Manish S. Shah
Manish S. Shah

A federal judge has upheld Chicago police ‘investigative alerts’ against a Fourth Amendment challenge in a civil suit.

U.S. District Judge Manish S. Shah has ruled the Chicago Police Department’s use of the alerts, which incorporate officers’ own probable cause determinations to make arrests sans a judge, do not violate the federal Constitution.

He wrote in an 11-page opinion this week that federal law allows warrantless arrests supported by probable cause.

He wrote that the alerts here are akin to police bulletin broadcasts, which allow officers to impute knowledge across jurisdictions.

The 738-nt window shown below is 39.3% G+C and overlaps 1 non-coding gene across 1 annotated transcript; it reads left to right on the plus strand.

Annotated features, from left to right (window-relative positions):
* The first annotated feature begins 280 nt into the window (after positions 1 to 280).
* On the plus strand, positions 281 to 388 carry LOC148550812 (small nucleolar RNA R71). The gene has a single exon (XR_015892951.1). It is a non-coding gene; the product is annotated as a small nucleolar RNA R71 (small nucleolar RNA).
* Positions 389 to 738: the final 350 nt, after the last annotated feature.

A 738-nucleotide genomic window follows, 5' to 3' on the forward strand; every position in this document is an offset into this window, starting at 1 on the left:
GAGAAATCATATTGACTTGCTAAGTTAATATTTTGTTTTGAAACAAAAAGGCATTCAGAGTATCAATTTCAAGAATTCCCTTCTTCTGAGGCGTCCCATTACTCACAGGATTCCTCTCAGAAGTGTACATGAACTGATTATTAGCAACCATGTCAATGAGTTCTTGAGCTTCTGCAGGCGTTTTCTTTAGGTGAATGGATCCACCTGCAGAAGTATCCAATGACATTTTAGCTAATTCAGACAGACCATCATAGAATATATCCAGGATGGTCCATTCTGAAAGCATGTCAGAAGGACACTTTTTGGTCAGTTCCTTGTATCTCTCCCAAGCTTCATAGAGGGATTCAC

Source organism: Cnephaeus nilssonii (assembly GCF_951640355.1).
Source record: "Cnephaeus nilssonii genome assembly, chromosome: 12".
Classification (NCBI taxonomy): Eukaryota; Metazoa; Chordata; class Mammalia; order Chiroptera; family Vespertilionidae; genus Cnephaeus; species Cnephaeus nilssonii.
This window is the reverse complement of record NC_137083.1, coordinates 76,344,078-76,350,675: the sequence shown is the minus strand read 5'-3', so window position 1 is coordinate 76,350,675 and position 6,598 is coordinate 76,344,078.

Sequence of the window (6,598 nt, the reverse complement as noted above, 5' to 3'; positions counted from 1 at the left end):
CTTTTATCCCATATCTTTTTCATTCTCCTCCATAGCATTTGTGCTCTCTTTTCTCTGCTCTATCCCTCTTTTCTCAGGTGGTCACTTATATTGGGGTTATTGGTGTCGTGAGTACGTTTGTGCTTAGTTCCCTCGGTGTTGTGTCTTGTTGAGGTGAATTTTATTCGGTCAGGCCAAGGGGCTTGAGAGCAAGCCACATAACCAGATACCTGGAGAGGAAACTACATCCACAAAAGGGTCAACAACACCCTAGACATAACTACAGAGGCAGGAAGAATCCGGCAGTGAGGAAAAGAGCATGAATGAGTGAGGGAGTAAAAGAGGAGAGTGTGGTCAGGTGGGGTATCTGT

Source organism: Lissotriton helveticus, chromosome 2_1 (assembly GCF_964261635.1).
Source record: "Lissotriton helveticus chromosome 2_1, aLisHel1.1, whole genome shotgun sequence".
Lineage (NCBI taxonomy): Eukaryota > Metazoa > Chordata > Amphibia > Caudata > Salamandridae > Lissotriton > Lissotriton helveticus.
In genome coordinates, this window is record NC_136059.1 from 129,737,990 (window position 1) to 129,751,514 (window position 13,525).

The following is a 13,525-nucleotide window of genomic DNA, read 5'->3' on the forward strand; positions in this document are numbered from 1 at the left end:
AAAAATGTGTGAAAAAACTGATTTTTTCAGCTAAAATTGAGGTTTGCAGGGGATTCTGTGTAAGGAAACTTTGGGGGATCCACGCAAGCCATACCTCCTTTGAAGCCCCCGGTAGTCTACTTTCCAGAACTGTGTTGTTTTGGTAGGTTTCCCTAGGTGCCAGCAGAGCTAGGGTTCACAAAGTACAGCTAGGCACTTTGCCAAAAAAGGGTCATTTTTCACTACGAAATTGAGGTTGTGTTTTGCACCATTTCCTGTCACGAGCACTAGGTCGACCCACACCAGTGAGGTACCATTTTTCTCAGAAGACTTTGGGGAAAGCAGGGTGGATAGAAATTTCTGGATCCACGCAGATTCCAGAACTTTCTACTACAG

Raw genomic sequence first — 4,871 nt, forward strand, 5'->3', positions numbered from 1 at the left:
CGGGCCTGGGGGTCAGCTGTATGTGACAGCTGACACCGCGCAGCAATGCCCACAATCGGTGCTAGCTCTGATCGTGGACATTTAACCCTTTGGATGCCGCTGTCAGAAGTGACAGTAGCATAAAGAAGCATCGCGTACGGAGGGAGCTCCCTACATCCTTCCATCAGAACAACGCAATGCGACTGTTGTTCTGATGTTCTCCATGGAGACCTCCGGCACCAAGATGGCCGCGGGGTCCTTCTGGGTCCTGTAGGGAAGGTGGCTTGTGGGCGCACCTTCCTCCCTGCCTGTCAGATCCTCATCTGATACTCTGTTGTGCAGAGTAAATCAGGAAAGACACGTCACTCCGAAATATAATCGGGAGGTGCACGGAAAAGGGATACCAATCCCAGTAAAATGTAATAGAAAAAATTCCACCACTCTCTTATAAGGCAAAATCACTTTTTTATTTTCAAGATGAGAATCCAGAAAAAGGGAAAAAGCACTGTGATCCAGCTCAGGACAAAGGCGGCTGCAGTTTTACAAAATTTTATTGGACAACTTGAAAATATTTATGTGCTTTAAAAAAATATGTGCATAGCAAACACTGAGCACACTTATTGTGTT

He also determined the plaintiff in this case, a man named Robert Taylor who was detained based upon an alert that should have been canceled months earlier, didn’t show in his civil rights suit that such stale arrests were widespread under the city policy.

“By failing to offer any other examples of improper arrests, Taylor lacks sufficient evidence to infer the policy itself demonstrated deliberate indifference to his rights or caused his constitutional injury,” Shah wrote in the decision published Wednesday.

“The investigative alert policy required probable cause and timely audits to prevent unjustified seizures. The policy complied with the Fourth Amendment. At best, the evidence demonstrates one instance of a policy violation. Taylor cannot carry his burden of proof at trial to hold the [c]ity liable under [Section] 1983.”